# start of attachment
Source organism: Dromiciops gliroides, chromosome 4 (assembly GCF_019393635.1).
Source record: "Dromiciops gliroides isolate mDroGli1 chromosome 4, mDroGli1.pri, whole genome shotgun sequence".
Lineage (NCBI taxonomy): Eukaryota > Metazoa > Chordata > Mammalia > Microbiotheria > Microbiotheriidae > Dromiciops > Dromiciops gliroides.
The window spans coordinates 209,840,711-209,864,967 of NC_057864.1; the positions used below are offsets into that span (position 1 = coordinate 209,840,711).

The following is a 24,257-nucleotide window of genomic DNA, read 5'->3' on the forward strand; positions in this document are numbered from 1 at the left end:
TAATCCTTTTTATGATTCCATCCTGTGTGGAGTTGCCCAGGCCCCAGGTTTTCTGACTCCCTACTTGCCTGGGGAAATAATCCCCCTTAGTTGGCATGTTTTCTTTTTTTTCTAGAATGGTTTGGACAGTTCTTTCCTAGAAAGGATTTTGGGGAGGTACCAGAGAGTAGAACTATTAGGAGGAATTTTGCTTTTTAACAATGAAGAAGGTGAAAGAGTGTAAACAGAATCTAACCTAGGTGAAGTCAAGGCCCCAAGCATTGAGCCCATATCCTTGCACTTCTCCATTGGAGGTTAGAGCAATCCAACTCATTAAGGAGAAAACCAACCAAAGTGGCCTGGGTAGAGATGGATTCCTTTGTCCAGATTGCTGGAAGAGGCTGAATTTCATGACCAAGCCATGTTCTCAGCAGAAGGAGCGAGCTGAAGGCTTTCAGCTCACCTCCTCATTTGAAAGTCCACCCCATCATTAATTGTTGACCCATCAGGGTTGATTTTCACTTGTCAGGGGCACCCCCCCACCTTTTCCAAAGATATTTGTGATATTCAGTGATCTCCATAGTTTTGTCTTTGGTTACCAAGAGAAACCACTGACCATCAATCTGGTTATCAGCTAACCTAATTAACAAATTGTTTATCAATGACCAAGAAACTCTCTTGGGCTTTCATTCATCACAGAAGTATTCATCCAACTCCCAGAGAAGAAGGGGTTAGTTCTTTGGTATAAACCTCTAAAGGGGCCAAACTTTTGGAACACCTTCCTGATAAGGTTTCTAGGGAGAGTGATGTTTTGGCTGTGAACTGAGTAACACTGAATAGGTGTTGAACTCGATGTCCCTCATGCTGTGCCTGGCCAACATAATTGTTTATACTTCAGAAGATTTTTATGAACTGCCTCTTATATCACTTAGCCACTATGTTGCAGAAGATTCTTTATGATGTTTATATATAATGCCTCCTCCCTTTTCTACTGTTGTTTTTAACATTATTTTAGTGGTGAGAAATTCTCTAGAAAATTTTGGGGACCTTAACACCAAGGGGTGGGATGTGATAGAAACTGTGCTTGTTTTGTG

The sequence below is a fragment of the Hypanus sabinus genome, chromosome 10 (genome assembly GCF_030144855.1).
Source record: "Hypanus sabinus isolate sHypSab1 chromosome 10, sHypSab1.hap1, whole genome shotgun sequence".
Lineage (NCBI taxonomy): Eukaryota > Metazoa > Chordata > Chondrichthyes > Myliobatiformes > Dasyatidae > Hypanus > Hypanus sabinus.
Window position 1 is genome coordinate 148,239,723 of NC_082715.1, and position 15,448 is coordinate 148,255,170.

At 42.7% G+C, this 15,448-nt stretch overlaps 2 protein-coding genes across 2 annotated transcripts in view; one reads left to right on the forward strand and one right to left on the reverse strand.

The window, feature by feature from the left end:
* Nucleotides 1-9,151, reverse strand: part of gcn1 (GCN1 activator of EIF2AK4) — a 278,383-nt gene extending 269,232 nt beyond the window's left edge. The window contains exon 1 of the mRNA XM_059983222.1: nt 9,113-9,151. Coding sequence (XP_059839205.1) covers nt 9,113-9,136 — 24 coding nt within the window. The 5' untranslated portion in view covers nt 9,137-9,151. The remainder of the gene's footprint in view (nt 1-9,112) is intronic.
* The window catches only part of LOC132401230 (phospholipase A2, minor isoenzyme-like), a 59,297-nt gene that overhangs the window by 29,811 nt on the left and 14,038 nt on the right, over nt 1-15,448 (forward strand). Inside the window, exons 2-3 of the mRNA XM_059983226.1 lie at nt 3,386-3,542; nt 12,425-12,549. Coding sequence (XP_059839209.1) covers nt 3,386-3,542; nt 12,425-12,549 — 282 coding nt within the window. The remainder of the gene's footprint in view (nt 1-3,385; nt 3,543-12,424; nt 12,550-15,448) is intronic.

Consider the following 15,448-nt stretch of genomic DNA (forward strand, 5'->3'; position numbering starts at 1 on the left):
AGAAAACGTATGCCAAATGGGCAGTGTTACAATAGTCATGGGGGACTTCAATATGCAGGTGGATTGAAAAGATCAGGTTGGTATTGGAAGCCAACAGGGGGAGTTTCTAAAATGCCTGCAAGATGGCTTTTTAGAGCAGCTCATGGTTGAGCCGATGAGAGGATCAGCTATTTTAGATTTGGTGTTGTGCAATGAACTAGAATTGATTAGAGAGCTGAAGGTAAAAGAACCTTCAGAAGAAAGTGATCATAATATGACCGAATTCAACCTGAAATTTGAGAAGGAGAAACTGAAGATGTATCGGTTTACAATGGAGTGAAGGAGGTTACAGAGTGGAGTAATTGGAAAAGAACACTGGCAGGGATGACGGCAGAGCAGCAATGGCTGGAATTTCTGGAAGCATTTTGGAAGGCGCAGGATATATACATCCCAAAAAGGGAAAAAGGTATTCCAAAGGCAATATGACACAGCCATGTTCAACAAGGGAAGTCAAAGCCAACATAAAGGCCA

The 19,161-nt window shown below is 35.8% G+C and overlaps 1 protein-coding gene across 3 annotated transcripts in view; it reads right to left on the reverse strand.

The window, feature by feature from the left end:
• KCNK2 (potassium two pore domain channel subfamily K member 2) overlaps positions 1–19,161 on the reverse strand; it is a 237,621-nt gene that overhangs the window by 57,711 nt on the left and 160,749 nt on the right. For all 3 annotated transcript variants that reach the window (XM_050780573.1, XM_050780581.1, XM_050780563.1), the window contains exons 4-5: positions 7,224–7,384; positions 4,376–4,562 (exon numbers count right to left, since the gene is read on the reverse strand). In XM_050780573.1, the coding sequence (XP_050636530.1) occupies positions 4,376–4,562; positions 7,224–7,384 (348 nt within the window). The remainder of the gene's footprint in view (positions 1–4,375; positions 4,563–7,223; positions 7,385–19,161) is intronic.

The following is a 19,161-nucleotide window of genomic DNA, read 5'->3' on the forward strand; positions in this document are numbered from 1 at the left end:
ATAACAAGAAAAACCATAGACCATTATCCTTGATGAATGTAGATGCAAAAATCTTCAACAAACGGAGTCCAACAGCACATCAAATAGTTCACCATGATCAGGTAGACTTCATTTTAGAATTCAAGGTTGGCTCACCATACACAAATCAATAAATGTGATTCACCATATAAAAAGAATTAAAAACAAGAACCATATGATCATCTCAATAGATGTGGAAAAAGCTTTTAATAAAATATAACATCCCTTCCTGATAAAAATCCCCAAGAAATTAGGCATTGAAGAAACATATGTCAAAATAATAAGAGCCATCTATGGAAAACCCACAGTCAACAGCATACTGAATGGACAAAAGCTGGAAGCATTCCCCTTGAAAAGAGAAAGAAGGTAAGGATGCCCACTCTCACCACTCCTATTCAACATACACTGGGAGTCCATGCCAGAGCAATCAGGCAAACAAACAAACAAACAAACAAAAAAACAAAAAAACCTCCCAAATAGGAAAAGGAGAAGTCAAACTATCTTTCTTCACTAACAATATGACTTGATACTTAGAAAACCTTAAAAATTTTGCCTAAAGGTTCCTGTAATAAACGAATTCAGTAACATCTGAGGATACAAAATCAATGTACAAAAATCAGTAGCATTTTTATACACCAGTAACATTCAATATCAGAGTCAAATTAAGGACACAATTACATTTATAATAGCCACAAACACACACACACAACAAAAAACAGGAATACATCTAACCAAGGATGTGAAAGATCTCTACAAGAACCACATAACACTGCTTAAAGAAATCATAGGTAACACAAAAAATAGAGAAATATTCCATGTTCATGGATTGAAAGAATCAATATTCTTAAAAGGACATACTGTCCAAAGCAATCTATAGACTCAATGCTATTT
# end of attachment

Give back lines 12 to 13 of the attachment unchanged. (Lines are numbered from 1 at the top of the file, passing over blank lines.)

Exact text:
The window, feature by feature from the left end:
* Nucleotides 1-9,151, reverse strand: part of gcn1 (GCN1 activator of EIF2AK4) — a 278,383-nt gene extending 269,232 nt beyond the window's left edge. The window contains exon 1 of the mRNA XM_059983222.1: nt 9,113-9,151. Coding sequence (XP_059839205.1) covers nt 9,113-9,136 — 24 coding nt within the window. The 5' untranslated portion in view covers nt 9,137-9,151. The remainder of the gene's footprint in view (nt 1-9,112) is intronic.